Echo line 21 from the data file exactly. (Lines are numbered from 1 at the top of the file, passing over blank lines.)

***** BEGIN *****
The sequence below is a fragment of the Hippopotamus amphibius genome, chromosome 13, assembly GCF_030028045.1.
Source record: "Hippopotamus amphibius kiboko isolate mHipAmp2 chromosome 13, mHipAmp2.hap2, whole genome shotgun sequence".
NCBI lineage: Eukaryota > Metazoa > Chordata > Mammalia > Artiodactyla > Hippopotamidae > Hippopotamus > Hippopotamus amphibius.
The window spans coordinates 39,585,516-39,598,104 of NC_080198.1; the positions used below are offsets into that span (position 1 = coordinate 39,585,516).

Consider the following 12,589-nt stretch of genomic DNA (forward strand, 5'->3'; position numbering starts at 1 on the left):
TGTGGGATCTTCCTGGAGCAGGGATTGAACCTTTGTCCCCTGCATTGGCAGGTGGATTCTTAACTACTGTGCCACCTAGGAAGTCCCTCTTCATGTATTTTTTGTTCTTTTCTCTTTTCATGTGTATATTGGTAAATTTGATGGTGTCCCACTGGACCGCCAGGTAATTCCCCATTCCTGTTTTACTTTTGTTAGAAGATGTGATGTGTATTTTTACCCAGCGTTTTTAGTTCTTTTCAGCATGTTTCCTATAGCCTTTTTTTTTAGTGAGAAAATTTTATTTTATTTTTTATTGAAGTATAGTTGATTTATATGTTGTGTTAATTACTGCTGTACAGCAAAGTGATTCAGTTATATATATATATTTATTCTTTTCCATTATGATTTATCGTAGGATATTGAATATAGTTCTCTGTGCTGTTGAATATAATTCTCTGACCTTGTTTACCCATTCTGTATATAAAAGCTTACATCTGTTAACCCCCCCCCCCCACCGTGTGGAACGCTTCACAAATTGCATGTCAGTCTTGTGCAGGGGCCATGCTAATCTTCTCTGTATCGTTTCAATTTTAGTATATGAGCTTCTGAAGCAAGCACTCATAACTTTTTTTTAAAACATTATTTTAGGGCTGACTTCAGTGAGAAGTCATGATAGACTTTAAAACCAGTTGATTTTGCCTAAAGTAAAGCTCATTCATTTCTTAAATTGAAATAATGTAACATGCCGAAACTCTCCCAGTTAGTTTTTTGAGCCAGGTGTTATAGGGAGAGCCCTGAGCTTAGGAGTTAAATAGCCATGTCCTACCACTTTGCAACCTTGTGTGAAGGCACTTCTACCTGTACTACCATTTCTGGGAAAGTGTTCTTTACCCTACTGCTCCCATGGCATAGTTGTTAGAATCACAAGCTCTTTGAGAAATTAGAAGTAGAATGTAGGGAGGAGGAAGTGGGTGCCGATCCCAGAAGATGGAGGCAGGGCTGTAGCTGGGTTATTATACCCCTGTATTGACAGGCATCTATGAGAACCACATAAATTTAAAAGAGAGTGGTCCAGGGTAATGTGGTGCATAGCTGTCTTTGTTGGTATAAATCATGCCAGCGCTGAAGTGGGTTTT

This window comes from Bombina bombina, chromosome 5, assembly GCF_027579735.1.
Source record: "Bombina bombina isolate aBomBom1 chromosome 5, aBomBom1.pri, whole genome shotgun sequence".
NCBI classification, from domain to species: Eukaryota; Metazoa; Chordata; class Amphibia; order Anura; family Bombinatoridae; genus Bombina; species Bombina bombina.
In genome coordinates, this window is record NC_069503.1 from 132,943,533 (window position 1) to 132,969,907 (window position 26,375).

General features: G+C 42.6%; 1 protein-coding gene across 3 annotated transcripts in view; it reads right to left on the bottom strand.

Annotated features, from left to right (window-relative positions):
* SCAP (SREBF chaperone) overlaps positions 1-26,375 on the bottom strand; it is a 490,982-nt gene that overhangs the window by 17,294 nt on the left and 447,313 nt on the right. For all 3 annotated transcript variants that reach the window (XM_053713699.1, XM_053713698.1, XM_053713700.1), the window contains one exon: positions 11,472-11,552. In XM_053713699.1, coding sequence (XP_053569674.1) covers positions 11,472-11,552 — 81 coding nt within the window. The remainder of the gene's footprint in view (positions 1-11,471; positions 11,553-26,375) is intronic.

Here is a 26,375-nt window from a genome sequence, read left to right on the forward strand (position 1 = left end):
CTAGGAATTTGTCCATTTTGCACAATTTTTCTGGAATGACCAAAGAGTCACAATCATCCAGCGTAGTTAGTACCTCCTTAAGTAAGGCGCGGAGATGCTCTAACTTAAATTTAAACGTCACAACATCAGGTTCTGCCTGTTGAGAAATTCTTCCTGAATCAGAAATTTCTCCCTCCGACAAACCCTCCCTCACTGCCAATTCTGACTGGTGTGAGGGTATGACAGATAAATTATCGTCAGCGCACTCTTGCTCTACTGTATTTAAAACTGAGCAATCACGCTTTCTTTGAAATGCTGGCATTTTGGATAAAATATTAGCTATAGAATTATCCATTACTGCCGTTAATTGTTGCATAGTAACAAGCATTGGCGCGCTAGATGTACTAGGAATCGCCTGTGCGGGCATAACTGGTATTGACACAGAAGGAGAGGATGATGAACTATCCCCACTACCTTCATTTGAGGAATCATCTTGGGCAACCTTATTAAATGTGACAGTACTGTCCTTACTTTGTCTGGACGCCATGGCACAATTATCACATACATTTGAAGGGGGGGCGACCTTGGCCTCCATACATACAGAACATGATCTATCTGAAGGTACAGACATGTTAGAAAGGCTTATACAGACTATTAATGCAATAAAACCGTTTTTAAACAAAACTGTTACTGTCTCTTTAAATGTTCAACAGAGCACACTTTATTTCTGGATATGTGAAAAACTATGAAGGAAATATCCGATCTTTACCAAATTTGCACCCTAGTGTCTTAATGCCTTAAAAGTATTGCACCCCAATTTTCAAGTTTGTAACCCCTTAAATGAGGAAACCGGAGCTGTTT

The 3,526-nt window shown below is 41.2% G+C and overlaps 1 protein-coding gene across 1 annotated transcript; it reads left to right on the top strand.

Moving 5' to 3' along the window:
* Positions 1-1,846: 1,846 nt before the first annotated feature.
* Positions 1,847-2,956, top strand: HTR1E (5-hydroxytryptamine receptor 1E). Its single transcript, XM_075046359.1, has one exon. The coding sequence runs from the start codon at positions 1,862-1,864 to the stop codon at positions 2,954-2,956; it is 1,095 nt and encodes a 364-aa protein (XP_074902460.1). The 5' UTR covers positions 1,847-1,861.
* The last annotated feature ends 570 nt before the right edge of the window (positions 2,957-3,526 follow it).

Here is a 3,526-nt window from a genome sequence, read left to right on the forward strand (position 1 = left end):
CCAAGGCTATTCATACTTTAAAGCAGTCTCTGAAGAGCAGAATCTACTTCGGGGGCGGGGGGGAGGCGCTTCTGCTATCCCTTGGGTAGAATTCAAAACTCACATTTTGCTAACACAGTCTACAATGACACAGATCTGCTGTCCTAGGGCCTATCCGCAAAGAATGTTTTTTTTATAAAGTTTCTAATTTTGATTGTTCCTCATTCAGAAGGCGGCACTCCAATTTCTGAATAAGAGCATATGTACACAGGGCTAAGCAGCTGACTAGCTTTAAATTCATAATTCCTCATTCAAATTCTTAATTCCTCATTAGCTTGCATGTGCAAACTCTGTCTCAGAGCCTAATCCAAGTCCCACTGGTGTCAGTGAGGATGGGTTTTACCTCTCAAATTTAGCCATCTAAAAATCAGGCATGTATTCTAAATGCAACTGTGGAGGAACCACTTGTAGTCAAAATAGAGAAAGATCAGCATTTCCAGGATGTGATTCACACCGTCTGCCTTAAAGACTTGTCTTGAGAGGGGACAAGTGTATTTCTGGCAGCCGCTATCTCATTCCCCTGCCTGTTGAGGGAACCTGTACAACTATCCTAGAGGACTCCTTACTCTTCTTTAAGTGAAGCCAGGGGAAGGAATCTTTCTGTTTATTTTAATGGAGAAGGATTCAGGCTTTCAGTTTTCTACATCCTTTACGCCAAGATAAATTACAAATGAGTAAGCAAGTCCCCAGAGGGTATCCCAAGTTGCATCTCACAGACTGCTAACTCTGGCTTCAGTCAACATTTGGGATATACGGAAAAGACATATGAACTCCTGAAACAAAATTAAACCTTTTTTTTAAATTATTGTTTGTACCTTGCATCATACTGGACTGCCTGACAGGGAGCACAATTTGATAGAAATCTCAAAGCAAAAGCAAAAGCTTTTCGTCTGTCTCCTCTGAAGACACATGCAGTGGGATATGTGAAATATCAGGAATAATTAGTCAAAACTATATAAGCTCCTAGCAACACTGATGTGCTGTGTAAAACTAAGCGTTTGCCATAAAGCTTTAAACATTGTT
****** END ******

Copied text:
Here is a 3,526-nt window from a genome sequence, read left to right on the forward strand (position 1 = left end):